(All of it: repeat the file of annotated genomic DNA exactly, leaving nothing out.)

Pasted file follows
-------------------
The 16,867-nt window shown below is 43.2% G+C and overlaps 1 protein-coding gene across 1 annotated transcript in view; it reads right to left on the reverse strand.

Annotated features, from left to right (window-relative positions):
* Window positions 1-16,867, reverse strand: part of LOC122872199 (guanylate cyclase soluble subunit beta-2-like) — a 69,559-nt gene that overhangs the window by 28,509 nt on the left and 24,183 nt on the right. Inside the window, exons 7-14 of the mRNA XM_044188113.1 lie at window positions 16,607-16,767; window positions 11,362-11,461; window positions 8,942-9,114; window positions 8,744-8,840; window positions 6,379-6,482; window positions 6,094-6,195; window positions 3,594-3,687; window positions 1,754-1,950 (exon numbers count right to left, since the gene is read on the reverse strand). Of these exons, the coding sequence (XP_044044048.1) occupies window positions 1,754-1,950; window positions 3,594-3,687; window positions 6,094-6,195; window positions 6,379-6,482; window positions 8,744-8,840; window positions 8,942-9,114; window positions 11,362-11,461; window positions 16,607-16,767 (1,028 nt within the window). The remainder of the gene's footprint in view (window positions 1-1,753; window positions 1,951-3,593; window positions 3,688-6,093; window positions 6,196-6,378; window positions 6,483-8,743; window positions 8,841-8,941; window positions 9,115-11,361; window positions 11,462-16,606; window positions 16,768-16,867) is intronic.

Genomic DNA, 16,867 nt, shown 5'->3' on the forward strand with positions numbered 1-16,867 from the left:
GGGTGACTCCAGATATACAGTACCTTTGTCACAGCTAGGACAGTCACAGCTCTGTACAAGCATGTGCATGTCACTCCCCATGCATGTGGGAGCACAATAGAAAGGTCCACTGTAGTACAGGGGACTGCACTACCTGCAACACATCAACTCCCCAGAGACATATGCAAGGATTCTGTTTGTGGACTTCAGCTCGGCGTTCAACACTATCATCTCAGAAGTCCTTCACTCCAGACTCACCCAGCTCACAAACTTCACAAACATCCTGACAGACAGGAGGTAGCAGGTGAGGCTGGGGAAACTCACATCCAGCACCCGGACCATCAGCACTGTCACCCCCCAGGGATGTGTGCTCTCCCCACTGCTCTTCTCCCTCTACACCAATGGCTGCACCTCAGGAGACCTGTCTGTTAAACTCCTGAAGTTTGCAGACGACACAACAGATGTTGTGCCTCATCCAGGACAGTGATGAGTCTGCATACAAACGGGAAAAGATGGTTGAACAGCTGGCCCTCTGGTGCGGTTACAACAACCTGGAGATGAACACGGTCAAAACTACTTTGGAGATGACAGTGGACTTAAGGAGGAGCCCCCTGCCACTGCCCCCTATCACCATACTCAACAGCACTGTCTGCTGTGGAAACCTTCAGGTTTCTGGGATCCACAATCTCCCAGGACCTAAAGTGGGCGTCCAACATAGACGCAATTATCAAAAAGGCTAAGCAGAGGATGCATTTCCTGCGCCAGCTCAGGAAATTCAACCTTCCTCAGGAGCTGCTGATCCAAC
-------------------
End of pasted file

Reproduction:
The 16,867-nt window shown below is 43.2% G+C and overlaps 1 protein-coding gene across 1 annotated transcript in view; it reads right to left on the reverse strand.

Annotated features, from left to right (window-relative positions):
* Window positions 1-16,867, reverse strand: part of LOC122872199 (guanylate cyclase soluble subunit beta-2-like) — a 69,559-nt gene that overhangs the window by 28,509 nt on the left and 24,183 nt on the right. Inside the window, exons 7-14 of the mRNA XM_044188113.1 lie at window positions 16,607-16,767; window positions 11,362-11,461; window positions 8,942-9,114; window positions 8,744-8,840; window positions 6,379-6,482; window positions 6,094-6,195; window positions 3,594-3,687; window positions 1,754-1,950 (exon numbers count right to left, since the gene is read on the reverse strand). Of these exons, the coding sequence (XP_044044048.1) occupies window positions 1,754-1,950; window positions 3,594-3,687; window positions 6,094-6,195; window positions 6,379-6,482; window positions 8,744-8,840; window positions 8,942-9,114; window positions 11,362-11,461; window positions 16,607-16,767 (1,028 nt within the window). The remainder of the gene's footprint in view (window positions 1-1,753; window positions 1,951-3,593; window positions 3,688-6,093; window positions 6,196-6,378; window positions 6,483-8,743; window positions 8,841-8,941; window positions 9,115-11,361; window positions 11,462-16,606; window positions 16,768-16,867) is intronic.

Genomic DNA, 16,867 nt, shown 5'->3' on the forward strand with positions numbered 1-16,867 from the left:
GGGTGACTCCAGATATACAGTACCTTTGTCACAGCTAGGACAGTCACAGCTCTGTACAAGCATGTGCATGTCACTCCCCATGCATGTGGGAGCACAATAGAAAGGTCCACTGTAGTACAGGGGACTGCACTACCTGCAACACATCAACTCCCCAGAGACATATGCAAGGATTCTGTTTGTGGACTTCAGCTCGGCGTTCAACACTATCATCTCAGAAGTCCTTCACTCCAGACTCACCCAGCTCACAAACTTCACAAACATCCTGACAGACAGGAGGTAGCAGGTGAGGCTGGGGAAACTCACATCCAGCACCCGGACCATCAGCACTGTCACCCCCCAGGGATGTGTGCTCTCCCCACTGCTCTTCTCCCTCTACACCAATGGCTGCACCTCAGGAGACCTGTCTGTTAAACTCCTGAAGTTTGCAGACGACACAACAGATGTTGTGCCTCATCCAGGACAGTGATGAGTCTGCATACAAACGGGAAAAGATGGTTGAACAGCTGGCCCTCTGGTGCGGTTACAACAACCTGGAGATGAACACGGTCAAAACTACTTTGGAGATGACAGTGGACTTAAGGAGGAGCCCCCTGCCACTGCCCCCTATCACCATACTCAACAGCACTGTCTGCTGTGGAAACCTTCAGGTTTCTGGGATCCACAATCTCCCAGGACCTAAAGTGGGCGTCCAACATAGACGCAATTATCAAAAAGGCTAAGCAGAGGATGCATTTCCTGCGCCAGCTCAGGAAATTCAACCTTCCTCAGGAGCTGCTGATCCAAC